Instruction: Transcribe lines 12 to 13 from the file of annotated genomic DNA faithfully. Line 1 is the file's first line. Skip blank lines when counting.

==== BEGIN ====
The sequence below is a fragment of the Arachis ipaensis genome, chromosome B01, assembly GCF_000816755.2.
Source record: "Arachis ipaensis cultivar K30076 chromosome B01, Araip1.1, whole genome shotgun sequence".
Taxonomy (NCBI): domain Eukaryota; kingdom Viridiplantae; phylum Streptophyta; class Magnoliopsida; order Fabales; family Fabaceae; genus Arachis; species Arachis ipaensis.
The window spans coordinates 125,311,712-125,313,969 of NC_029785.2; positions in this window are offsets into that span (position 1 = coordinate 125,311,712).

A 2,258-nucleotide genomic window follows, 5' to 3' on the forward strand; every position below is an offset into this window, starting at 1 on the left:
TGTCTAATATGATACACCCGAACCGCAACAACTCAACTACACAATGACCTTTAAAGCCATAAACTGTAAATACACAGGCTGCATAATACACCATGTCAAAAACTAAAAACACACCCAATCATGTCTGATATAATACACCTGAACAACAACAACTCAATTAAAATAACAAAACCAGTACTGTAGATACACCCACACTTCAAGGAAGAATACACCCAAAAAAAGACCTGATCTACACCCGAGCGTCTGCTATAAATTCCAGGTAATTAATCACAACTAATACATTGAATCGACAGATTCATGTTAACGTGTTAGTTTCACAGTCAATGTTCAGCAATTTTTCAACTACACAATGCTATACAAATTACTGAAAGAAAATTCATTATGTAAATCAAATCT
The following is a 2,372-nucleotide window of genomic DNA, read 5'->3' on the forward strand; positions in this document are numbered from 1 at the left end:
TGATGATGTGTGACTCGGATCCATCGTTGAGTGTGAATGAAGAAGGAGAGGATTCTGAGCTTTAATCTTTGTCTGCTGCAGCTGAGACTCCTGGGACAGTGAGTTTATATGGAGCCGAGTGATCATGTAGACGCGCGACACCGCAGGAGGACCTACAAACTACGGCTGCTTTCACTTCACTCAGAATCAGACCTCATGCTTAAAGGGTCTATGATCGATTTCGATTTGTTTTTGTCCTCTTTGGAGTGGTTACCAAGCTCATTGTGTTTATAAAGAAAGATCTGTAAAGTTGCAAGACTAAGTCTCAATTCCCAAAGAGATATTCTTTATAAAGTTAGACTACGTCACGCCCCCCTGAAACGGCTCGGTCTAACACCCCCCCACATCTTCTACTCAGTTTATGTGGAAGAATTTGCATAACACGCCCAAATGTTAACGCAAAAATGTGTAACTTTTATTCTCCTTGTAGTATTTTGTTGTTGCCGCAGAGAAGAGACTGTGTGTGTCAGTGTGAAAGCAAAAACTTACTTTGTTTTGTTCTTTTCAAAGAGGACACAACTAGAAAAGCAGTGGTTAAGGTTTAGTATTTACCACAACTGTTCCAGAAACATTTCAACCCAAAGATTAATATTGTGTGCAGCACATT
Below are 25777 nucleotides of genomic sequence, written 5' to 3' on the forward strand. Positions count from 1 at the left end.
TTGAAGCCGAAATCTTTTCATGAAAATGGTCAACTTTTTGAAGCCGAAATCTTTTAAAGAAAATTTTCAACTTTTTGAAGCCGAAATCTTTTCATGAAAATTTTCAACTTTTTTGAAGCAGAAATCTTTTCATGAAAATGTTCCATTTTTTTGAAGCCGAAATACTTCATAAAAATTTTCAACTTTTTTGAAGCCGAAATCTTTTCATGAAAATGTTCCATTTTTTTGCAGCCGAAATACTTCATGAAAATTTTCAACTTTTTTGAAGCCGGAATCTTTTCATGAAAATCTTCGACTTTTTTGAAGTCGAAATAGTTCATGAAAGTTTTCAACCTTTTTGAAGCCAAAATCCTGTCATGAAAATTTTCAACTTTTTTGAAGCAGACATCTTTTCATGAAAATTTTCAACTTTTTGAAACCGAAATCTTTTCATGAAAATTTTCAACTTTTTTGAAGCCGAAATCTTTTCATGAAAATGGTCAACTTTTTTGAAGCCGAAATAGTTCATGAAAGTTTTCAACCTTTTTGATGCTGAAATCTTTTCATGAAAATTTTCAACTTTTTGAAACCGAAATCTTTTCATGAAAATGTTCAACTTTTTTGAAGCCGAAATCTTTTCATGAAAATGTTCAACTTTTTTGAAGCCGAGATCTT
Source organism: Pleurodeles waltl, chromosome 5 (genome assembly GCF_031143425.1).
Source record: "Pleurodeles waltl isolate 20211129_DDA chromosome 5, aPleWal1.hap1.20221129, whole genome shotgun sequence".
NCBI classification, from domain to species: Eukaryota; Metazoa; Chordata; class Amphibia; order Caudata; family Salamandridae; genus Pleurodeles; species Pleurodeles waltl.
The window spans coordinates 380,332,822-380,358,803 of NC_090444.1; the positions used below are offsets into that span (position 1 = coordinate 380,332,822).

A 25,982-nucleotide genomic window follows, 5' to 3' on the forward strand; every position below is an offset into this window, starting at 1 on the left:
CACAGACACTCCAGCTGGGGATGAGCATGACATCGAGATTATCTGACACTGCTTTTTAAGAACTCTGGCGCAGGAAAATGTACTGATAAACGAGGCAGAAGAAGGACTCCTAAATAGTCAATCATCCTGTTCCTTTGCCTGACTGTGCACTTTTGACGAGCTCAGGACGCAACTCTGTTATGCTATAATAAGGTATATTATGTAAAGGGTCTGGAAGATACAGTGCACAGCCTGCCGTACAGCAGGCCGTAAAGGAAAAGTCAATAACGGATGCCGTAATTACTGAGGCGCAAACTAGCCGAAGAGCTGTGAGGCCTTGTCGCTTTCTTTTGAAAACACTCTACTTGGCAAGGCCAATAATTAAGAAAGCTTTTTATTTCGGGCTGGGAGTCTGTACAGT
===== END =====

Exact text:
Source record: "Pleurodeles waltl isolate 20211129_DDA chromosome 5, aPleWal1.hap1.20221129, whole genome shotgun sequence".
NCBI classification, from domain to species: Eukaryota; Metazoa; Chordata; class Amphibia; order Caudata; family Salamandridae; genus Pleurodeles; species Pleurodeles waltl.